Of course, as the capital city, Moscow retains its leading position as a market for luxury goods, super-elite homes, lower level fashion, defence, lawyers and accountants (but not operations managers) for large companies, state assets and very large construction companies.
But Moscow is home to only 7% of the Russian population whereas London, for example, is home to 12% of the UK population.
Referred to as the “Venice of the North”, St. Petersburg has gained major political influence in the last decade. President Medvedev and Prime Minister Putin, were both born there and they both describe it as a twin capital to Moscow.
As a trading city, St. Petersburg has a well-developed infrastructure for international business, from trading banks, major customs offices and test houses, to a large and well-developed pool of English-speaking employees. The latter group, in particular, contrast favourably with their Muscovite counterparts, with realistic salaries and lower labour turnover. Gazprom, the largest company in Russia, is moving its headquarters to the city.
Other major cities
The Saratov-Engels and Volgograd-Volzhk conurbations, where the large centres of population are split between the two river banks, are amongst Russia’s top ten largest urban areas, but the individual cities are not in the top twenty.
Taking the agglomeration into account, the third largest population centre is the area around Samara, a place few foreigners recognise.
Anatoly Karlin, who blogs on Russia’s economy and demography at Sublime Oblivion, said: “While Moscow remains Eurasia’s market mecca, its increasing saturation stands in marked contrast to the exciting new opportunities opening up in the regions as the consumer revolution spreads to the Russian hinterlands”.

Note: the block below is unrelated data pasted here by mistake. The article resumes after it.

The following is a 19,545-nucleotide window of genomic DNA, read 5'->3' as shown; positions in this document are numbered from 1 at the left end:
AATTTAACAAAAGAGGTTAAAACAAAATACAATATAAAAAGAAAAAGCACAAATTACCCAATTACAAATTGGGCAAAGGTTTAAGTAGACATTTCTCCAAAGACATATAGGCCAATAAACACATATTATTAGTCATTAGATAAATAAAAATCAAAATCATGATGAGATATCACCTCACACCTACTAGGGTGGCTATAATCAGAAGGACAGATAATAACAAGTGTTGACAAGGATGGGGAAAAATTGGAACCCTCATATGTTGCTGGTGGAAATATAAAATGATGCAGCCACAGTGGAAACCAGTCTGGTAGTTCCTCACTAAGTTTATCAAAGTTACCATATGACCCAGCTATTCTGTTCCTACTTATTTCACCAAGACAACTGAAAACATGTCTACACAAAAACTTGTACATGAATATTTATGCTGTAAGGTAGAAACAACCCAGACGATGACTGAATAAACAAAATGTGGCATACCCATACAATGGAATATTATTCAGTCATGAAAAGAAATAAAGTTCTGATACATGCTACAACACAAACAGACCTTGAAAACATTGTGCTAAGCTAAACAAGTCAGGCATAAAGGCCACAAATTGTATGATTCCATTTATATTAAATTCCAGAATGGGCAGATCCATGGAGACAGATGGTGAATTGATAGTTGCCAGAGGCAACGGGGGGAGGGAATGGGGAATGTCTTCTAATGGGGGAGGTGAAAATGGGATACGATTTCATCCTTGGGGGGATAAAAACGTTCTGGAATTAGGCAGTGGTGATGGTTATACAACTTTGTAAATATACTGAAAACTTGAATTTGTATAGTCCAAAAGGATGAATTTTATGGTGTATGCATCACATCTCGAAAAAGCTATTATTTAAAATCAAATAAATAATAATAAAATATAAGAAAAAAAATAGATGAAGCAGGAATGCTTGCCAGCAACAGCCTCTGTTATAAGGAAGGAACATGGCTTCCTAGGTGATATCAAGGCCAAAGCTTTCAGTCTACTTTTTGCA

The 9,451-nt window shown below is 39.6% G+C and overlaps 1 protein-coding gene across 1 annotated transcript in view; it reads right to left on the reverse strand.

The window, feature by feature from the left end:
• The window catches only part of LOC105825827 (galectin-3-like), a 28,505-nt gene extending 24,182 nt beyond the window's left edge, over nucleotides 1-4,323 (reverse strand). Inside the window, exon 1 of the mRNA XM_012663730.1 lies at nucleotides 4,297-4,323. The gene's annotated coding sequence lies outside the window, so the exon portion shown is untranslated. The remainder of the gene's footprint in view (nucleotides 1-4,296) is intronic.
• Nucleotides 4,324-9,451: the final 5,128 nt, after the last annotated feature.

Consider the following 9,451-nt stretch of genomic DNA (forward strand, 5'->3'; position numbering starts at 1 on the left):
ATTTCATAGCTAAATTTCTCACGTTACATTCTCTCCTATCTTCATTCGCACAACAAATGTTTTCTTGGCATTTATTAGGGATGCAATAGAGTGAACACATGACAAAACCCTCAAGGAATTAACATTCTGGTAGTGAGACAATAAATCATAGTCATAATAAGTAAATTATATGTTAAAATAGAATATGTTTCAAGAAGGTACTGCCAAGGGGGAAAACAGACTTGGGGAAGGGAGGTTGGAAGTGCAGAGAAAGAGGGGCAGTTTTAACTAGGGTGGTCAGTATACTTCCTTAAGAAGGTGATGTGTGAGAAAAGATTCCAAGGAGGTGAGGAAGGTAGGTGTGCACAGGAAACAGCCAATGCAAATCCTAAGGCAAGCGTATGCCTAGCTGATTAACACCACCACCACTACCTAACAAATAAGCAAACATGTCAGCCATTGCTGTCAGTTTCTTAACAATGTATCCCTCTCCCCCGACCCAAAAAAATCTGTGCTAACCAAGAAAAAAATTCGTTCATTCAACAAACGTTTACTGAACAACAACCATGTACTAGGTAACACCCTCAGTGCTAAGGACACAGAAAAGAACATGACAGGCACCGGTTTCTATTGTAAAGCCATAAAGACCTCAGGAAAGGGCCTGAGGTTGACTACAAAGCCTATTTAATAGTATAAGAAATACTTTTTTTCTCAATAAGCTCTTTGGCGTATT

The provincial cities boast major industries, such as the Russian main and locally-owned supply chain for vehicle components and assembly (cars, vans, trucks, trolley buses, aeroplanes, etc) in the Volga region.
Saratov has important opto-electronic and modern petrochemical industries. TNK/BP recently refurbished its oil refinery there.
Rostov-on-Don is a major port and centre for manufacturing agricultural equipment. Russian manufacturing has increased in general, due to improved exchange rates and car scrappage schemes.
Not all of Russia is a frozen waste in the winter. The South is subtropical. The Russian elite can be found at the “Russian Riviera” around Sochi, off the Black Sea Coast. Nearby in the Caucasus Mountains, there is a long skiing season at Krasnaya Polyana and the 2014 Winter Olympics were held there. Since, a Formula One racing track will has been built to stage the annual Russian F1 races, until 2025.
Timothy Post, an American expat from Boston, who runs an internet start-up incubator called Runet Labs in the city of Krasnodar, notes that the Black Sea region is still one of the undiscovered gems of Russia. He says, “Krasnodar Krai today is the equivalent of Southern California in 1955. It has many decades of future growth and prosperity in front of it.”